<p>There are gorgeous women all over the world! But Brazil just so happens to be the home of Adriana, Giselle, and Alessandra (you know...those Victoria's Secret babes). Plus Brazil's approach to cosmetics and treatments is the perfect combination of technology and nature. So can you blame us for wanting to steal some of the country's beautifying secrets? Here are some Brazilian tips and trends that we can't wait to test out.</p>
Brazilian women spend lots of time on the beach, so they're really into perfecting their silhouettes -- not just by sweating it at the gym, but also with firming lotions and creams. Many of those contain guarana, an Amazonian plant that is an extremely potent source of caffeine. It boosts circulation to smooth and tighten skin. Enter Sol de Janeiro's Bum Bum (pronounced "Boom Boom") cream ($45, soldejaniero.com). It combines the magically caffeinated ingredient with cupuacu butter, acai, and coconut oil to create a taut bod that you'll feel confident rocking a teeny bikini in.
Most of the ingredients that make Brazilian skin care so effective is grown right in their lush, rainforest backyard. Some examples: Acaí, an antioxidant which protects from environmental stressors and delays the signs of aging; Brazil nut, a seed that contains ultra moisturizing and healing vitamins (like A and E); and mango butter, an emollient and regenerative go-to. All of these plants are utilized in Teadora, a Brazilian and U.S. based line of vegan hair and skin-care products. A must-try: Their exfoliating lip butter ($14, teadorabeauty.com). It scrubs and softens in one step. Plus it tastes delish!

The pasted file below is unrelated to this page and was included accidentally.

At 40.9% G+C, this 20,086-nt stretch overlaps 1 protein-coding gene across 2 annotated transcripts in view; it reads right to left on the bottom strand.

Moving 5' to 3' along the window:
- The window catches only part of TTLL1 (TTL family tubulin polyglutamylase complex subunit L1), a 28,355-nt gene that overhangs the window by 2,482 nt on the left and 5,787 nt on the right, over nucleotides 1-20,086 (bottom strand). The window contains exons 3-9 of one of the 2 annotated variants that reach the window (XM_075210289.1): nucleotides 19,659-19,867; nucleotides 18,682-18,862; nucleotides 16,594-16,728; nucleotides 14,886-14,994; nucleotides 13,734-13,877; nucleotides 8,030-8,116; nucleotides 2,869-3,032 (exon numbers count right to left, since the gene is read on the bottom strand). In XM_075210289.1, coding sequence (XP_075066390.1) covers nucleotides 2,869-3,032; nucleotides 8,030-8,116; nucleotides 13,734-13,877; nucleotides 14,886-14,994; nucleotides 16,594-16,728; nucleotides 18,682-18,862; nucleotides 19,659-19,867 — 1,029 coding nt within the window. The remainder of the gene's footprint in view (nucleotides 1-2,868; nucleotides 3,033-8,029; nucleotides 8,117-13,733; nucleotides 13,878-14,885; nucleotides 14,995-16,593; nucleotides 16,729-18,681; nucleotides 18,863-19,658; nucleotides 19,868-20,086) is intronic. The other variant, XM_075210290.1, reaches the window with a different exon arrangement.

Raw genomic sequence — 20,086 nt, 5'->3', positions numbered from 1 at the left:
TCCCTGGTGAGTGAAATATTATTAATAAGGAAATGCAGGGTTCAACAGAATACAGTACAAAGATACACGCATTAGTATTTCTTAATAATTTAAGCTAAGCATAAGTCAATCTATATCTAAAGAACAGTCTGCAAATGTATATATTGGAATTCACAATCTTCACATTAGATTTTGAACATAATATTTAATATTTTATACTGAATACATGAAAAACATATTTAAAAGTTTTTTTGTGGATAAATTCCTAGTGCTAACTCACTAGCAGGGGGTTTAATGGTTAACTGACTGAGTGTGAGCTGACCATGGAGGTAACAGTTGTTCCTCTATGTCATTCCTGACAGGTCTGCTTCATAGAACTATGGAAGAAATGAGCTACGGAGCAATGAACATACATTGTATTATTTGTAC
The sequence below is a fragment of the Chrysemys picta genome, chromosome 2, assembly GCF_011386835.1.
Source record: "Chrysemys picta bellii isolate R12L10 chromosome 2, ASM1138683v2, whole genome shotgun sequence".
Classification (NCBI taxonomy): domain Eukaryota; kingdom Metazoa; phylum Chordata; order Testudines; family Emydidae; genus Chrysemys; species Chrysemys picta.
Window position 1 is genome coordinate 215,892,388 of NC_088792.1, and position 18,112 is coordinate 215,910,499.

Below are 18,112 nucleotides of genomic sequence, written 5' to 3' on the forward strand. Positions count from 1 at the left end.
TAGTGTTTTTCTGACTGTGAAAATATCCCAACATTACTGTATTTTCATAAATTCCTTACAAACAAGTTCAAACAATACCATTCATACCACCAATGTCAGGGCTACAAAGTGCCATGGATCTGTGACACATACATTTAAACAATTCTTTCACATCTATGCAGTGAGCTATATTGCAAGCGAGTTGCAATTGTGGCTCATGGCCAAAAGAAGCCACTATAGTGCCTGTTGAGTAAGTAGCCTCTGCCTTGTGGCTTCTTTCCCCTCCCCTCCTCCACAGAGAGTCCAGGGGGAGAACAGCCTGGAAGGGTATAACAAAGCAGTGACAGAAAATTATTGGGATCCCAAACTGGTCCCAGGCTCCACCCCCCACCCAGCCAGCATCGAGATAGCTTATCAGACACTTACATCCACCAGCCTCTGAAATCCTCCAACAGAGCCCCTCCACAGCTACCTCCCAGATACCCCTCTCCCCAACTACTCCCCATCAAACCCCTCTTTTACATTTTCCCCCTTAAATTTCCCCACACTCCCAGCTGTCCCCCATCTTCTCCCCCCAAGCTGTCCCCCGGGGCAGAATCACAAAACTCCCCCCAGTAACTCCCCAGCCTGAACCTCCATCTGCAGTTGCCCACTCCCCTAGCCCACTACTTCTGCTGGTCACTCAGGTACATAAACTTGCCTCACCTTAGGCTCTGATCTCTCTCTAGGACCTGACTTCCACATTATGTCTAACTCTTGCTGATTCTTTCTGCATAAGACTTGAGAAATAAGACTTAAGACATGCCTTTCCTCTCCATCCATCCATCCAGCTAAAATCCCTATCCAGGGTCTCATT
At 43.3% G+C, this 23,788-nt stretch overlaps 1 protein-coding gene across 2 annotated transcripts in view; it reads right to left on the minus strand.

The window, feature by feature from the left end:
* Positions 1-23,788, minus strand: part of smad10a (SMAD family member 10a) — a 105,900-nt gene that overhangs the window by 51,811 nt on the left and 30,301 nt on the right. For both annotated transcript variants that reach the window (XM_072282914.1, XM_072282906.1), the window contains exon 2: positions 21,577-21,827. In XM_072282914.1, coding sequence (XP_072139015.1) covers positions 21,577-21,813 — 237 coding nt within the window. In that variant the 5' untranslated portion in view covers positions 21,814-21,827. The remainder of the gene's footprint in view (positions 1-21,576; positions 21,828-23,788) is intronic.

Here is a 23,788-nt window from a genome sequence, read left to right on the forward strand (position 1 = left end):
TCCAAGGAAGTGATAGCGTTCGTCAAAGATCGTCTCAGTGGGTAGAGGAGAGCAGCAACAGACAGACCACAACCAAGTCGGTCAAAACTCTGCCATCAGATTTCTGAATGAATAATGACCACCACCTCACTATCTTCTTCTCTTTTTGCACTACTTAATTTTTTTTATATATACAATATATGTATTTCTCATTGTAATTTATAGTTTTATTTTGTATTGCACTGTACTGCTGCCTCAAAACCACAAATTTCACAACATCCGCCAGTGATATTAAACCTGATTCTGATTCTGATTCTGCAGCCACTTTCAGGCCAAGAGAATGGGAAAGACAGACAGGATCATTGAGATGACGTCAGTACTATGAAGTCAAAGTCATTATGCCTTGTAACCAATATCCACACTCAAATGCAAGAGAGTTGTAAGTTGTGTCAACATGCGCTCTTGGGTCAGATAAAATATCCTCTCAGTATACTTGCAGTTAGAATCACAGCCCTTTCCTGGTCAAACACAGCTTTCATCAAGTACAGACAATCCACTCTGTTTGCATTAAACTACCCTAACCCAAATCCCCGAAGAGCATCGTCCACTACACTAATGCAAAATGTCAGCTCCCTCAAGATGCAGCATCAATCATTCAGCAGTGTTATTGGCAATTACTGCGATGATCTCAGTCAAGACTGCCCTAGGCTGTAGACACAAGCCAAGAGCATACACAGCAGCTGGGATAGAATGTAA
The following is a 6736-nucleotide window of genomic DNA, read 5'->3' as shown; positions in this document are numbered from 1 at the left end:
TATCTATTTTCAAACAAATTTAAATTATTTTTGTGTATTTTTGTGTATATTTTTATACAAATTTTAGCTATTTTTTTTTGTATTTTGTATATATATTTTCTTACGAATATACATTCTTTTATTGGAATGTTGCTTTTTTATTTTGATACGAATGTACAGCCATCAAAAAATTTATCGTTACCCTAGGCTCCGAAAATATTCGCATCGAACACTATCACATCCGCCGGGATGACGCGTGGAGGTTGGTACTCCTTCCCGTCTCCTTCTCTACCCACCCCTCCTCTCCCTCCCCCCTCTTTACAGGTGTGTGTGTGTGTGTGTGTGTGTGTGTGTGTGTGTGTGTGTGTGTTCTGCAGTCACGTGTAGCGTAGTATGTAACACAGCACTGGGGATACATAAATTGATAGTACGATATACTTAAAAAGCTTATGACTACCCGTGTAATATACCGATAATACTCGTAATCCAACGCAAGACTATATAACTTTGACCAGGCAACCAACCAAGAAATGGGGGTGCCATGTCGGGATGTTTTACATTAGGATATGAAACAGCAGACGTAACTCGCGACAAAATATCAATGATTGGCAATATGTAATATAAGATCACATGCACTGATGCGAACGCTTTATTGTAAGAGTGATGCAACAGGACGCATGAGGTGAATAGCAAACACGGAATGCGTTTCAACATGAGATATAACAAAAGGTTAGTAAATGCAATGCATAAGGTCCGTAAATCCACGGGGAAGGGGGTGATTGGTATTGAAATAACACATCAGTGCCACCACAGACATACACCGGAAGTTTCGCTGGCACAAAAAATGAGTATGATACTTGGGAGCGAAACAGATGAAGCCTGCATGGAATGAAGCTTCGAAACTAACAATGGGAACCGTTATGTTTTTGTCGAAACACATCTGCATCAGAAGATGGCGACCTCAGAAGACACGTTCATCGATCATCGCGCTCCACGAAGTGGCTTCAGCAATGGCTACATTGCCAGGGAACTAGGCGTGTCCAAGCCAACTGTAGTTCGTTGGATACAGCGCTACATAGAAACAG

Despite spending lots of time at the beach and outdoors, Brazilian women know that a sunless tan is the safest tan. Their favorite way to get bronzed? A DIY spray called BestBronze ($39, bestbronze.com). It's been the number one best-selling self tanner in Brazil for over a decade thanks to its quick-drying, easy application, and it recently became available in the U.S., too! Just make sure to exfoliate before getting started, and wear gloves while you mist it on. Their website has helpful how-to videos, too!
The same way the we've been obsessing over the multitasking uses of coconut oil (from cooking, to DIY hair masks, to body moisturizers), Brazilians are reaching for babassu oil. Extracted from the nuts of the babassu palm tree, this oil -- again, like coconut oil -- is in solid form until heated up. But unlike coconut oil, this is absorbed into skin and hair much more quickly without a greasy, sticky feeling and without weighing your hair down. A quick Google search will reveal that you can order some from eBay or Etsy. Or, you can try the products from The Body Shop (thebodyshop-usa.com) that include babassu oil as a key ingredient.
Another body-sculpting trend that Brazilian women love: slimming massages. They're sometimes called lypossage, modeladora, or simply lymphatic drainage massage. Many Brazilian beauties have regular lymphatic drainage massage appointments (some even go several times a week!) where a masseuse uses long, brisk strokes to firm and define while flushing out bloat-causing toxins and excess water. This is not a relaxing, stress-relieving massage. It can feel a bit uncomfortable or awkward (though not painful). While, they're not as common here, you can find lymphatic drainage treatments in the U.S., too! If you're in the NYC area, Brazil Rio Spa offers it (starting at $60, brazilriospa.com).